The Homeland Security and Defense Departments announced the deployment of thousands of troops to the Southwest U.S. border in anticipation of the arrival of large migrant caravans.
U.S. Customs and Border Protection Commissioner Kevin McAleenan said Monday at a press conference at the Defense Department that these "enhanced operations" are in direct response to the two large migrant caravans traveling through Mexico and Central America — including the record 3,500 strong group in southern Mexico and another made up of approximately 3,000 migrants that recently formed and that is now at the Guatemala-Mexico border.
In addition, McAleenan noted that, on a daily basis, almost 1,900 individuals are apprehended attempting to cross the southern border illegally or coming to a port of entry without documentation. He said half of these individuals are part of family units. Among those illegally crossing the U.S.-Mexico border, McAleenan stressed, are criminals and "hardened smugglers." He added that the country's immigration system makes it difficult for the government to expatriate these individuals.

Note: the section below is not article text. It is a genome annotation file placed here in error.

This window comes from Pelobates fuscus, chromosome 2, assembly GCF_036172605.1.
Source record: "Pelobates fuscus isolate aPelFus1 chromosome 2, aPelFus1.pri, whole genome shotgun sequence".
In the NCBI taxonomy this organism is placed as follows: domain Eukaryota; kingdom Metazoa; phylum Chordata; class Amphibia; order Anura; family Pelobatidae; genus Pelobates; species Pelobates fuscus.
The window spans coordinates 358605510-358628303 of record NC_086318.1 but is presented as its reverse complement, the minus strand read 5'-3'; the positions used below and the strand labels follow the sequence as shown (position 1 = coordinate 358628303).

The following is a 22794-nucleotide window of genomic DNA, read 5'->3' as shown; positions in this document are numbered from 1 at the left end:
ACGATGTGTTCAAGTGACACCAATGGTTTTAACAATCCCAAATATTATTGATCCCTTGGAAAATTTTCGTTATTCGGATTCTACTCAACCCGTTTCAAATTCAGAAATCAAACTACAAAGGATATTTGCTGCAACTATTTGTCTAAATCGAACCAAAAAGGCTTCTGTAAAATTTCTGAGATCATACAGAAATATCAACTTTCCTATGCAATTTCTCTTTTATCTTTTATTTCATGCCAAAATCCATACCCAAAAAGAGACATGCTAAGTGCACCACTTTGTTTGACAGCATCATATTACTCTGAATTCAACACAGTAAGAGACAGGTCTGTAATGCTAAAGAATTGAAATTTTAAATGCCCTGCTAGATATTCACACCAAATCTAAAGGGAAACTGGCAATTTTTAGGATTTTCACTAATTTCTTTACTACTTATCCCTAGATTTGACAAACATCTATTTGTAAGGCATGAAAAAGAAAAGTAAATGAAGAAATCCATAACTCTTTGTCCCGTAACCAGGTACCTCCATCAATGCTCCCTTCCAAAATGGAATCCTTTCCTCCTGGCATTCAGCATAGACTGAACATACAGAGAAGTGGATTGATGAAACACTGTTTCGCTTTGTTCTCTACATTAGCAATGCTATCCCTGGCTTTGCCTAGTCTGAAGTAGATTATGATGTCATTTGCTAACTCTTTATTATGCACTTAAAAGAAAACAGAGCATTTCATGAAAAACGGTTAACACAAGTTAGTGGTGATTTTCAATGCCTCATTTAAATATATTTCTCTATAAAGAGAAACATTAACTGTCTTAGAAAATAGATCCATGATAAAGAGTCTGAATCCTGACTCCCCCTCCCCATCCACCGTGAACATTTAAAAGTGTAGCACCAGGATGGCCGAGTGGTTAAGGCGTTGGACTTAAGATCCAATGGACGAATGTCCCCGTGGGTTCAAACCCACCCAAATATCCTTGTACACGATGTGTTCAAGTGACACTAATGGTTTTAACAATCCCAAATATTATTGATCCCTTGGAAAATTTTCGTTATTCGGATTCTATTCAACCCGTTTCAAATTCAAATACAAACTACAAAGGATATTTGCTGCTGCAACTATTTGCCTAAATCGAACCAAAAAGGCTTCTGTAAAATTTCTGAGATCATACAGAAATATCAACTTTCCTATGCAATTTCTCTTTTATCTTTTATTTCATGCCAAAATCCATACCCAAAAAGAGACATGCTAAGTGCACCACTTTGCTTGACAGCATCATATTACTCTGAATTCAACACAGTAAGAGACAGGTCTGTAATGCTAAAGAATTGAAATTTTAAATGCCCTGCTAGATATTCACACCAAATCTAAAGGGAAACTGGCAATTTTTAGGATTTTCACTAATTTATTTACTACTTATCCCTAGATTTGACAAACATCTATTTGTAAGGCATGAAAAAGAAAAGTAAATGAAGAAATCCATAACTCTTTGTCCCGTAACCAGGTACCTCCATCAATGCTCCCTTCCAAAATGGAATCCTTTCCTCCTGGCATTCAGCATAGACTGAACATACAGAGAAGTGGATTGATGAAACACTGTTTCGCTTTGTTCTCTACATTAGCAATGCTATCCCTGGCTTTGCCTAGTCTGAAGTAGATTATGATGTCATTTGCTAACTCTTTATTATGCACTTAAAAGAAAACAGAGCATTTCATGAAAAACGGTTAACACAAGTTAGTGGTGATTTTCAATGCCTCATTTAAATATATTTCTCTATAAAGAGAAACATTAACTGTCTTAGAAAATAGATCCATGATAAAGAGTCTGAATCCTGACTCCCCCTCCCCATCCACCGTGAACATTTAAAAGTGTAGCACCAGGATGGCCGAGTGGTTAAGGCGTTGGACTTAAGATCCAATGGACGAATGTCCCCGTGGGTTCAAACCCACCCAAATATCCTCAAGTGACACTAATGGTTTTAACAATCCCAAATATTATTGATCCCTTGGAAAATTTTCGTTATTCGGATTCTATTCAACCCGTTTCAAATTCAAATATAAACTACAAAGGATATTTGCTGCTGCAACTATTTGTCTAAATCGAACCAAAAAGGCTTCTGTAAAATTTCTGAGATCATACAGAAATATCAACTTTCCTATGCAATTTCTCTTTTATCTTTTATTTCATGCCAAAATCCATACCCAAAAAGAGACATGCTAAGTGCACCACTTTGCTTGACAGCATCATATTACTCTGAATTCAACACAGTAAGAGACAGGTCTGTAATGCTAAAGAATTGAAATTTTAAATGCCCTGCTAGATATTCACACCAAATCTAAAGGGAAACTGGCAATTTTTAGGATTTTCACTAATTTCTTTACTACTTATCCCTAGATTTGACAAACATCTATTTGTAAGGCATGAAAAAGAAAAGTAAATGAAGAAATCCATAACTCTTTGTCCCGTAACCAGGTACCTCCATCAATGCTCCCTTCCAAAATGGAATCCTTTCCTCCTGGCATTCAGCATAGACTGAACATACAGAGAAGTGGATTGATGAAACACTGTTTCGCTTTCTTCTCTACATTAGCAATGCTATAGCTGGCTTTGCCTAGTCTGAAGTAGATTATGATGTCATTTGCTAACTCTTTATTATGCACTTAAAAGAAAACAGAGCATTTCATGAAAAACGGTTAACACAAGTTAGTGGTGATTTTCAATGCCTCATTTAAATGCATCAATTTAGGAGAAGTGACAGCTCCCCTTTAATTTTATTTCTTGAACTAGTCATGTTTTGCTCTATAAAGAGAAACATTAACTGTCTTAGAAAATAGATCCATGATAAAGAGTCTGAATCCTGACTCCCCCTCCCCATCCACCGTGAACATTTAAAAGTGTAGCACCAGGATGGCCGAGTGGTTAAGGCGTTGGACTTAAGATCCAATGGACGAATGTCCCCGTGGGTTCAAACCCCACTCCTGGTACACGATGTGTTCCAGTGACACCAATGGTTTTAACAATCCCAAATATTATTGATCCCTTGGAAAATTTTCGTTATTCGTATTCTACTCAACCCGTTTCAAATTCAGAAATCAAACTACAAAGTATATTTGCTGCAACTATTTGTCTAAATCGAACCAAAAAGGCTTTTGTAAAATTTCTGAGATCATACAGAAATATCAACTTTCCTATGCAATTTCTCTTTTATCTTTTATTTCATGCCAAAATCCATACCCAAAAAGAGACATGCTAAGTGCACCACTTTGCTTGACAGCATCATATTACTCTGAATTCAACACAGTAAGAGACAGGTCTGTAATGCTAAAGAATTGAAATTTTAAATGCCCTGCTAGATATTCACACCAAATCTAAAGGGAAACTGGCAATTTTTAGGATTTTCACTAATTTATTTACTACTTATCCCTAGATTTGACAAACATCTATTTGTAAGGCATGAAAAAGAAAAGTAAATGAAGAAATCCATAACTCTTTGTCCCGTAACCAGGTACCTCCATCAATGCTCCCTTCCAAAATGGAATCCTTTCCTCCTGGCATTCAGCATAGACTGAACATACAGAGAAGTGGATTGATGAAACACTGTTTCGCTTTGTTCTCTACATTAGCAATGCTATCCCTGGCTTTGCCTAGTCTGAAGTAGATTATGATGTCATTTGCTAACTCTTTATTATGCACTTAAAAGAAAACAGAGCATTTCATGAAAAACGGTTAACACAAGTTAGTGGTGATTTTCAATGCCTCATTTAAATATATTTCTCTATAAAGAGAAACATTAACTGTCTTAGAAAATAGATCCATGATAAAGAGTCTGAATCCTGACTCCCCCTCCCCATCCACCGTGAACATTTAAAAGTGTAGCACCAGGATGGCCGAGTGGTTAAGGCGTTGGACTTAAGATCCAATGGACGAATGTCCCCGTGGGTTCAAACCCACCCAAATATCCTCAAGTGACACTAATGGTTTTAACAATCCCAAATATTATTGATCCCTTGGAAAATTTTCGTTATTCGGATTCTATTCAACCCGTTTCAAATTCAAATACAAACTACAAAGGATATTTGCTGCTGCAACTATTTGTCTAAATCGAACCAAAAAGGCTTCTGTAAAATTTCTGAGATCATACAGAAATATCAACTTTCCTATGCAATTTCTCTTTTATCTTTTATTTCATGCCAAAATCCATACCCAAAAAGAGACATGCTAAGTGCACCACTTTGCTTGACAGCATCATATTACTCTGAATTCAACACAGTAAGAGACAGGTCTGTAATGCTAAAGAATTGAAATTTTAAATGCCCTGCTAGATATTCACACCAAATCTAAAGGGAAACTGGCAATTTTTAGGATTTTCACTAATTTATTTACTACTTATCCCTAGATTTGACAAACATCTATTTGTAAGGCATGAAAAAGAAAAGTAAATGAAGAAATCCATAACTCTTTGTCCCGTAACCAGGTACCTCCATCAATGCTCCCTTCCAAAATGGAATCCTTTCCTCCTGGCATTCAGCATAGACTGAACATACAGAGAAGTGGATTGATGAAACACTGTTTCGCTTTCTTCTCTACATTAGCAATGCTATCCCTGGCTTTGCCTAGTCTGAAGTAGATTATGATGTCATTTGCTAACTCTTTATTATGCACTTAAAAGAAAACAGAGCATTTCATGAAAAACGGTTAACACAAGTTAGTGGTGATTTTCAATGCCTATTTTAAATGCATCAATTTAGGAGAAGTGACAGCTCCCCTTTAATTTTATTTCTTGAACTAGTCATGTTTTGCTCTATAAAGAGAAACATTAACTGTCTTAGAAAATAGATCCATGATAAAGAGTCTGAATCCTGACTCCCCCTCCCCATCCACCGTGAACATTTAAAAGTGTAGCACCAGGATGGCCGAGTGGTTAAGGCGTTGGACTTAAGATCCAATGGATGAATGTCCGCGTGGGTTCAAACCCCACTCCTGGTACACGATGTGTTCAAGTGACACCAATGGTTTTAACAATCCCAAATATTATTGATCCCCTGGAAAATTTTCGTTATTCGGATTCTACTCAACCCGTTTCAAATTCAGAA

CBS News' David Martin reported Monday that the plan, Operation Faithful Patriot, calls for sending 1,800 troops to Texas, 1,200 to Arizona and 1,500 to California. However, officials say no final decisions have been made, and the numbers could go higher. These numbers mark an increase over the initial estimate last week that 800 troops would be deployed. There is not yet a cost estimate for this operation.
McAleenan said the formation of multiple large groups — like the migrant caravans — present new security threats. He claimed that the caravan at the Guatemala-Mexico border is employing "violent and dangerous" tactics. And he emphasized that, as President Donald Trump has made clear, the U.S. will not allow a large group to enter the country illegally, and advised migrants to seek asylum in Mexico, where he said the government is offering migrants protection and employment authorization.